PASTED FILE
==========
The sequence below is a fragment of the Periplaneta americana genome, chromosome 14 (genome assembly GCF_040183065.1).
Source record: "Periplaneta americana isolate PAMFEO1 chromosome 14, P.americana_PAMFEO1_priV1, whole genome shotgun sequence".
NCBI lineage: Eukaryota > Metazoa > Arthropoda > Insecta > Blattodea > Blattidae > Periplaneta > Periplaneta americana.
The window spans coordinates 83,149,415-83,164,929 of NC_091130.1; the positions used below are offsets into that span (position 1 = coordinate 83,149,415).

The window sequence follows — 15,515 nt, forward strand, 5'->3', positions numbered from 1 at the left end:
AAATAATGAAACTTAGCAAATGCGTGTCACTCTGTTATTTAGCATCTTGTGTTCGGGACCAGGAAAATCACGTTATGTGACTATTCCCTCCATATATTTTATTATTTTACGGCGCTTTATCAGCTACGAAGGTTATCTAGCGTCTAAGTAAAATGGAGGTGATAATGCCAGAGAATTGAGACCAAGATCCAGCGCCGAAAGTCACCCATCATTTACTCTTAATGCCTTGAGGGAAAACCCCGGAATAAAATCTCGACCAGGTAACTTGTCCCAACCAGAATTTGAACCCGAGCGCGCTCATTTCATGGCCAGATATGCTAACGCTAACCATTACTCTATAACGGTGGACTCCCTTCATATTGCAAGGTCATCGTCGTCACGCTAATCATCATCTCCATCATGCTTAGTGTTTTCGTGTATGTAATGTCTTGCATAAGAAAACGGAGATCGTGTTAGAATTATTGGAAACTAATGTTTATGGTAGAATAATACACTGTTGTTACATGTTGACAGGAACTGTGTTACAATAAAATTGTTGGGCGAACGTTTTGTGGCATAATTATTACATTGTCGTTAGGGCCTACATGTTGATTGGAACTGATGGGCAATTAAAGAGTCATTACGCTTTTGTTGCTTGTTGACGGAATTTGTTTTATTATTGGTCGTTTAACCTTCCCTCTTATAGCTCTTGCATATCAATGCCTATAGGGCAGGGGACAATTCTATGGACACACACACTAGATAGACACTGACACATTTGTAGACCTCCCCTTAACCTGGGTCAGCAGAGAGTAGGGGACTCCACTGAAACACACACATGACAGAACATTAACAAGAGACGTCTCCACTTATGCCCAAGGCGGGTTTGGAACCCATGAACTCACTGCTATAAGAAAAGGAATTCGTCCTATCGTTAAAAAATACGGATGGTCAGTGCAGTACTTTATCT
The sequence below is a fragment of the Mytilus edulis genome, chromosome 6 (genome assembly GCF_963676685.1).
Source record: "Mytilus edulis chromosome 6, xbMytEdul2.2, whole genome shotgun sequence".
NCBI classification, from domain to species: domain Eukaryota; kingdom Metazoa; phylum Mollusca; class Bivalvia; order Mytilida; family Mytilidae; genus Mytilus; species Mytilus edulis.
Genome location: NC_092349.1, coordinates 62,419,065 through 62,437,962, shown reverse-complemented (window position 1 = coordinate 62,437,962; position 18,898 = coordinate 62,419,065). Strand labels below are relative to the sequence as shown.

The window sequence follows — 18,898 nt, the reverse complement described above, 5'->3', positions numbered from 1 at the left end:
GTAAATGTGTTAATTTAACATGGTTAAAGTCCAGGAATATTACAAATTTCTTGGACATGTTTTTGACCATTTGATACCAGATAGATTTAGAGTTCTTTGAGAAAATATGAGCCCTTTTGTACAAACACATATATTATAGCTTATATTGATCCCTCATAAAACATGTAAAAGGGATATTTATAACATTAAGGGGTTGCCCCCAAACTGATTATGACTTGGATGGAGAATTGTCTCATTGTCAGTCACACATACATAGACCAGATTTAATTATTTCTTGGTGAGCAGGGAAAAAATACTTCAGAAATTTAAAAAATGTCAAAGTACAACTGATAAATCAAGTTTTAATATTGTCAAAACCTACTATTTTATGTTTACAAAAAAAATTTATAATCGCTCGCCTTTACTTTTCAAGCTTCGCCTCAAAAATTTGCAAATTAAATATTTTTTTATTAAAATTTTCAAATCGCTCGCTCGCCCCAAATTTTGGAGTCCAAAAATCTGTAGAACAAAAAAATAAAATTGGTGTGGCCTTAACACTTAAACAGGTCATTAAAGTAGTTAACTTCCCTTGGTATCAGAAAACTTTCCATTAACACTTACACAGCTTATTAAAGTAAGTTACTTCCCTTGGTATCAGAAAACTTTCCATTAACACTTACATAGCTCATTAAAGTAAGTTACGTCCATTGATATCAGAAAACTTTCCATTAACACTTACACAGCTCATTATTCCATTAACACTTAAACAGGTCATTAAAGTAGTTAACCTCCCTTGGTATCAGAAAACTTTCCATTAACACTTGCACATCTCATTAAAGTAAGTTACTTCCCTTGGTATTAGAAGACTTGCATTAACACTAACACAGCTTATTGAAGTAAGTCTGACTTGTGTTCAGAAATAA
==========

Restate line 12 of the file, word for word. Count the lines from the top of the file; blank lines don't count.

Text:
GTAAATGTGTTAATTTAACATGGTTAAAGTCCAGGAATATTACAAATTTCTTGGACATGTTTTTGACCATTTGATACCAGATAGATTTAGAGTTCTTTGAGAAAATATGAGCCCTTTTGTACAAACACATATATTATAGCTTATATTGATCCCTCATAAAACATGTAAAAGGGATATTTATAACATTAAGGGGTTGCCCCCAAACTGATTATGACTTGGATGGAGAATTGTCTCATTGTCAGTCACACATACATAGACCAGATTTAATTATTTCTTGGTGAGCAGGGAAAAAATACTTCAGAAATTTAAAAAATGTCAAAGTACAACTGATAAATCAAGTTTTAATATTGTCAAAACCTACTATTTTATGTTTACAAAAAAAATTTATAATCGCTCGCCTTTACTTTTCAAGCTTCGCCTCAAAAATTTGCAAATTAAATATTTTTTTATTAAAATTTTCAAATCGCTCGCTCGCCCCAAATTTTGGAGTCCAAAAATCTGTAGAACAAAAAAATAAAATTGGTGTGGCCTTAACACTTAAACAGGTCATTAAAGTAGTTAACTTCCCTTGGTATCAGAAAACTTTCCATTAACACTTACACAGCTTATTAAAGTAAGTTACTTCCCTTGGTATCAGAAAACTTTCCATTAACACTTACATAGCTCATTAAAGTAAGTTACGTCCATTGATATCAGAAAACTTTCCATTAACACTTACACAGCTCATTATTCCATTAACACTTAAACAGGTCATTAAAGTAGTTAACCTCCCTTGGTATCAGAAAACTTTCCATTAACACTTGCACATCTCATTAAAGTAAGTTACTTCCCTTGGTATTAGAAGACTTGCATTAACACTAACACAGCTTATTGAAGTAAGTCTGACTTGTGTTCAGAAATAA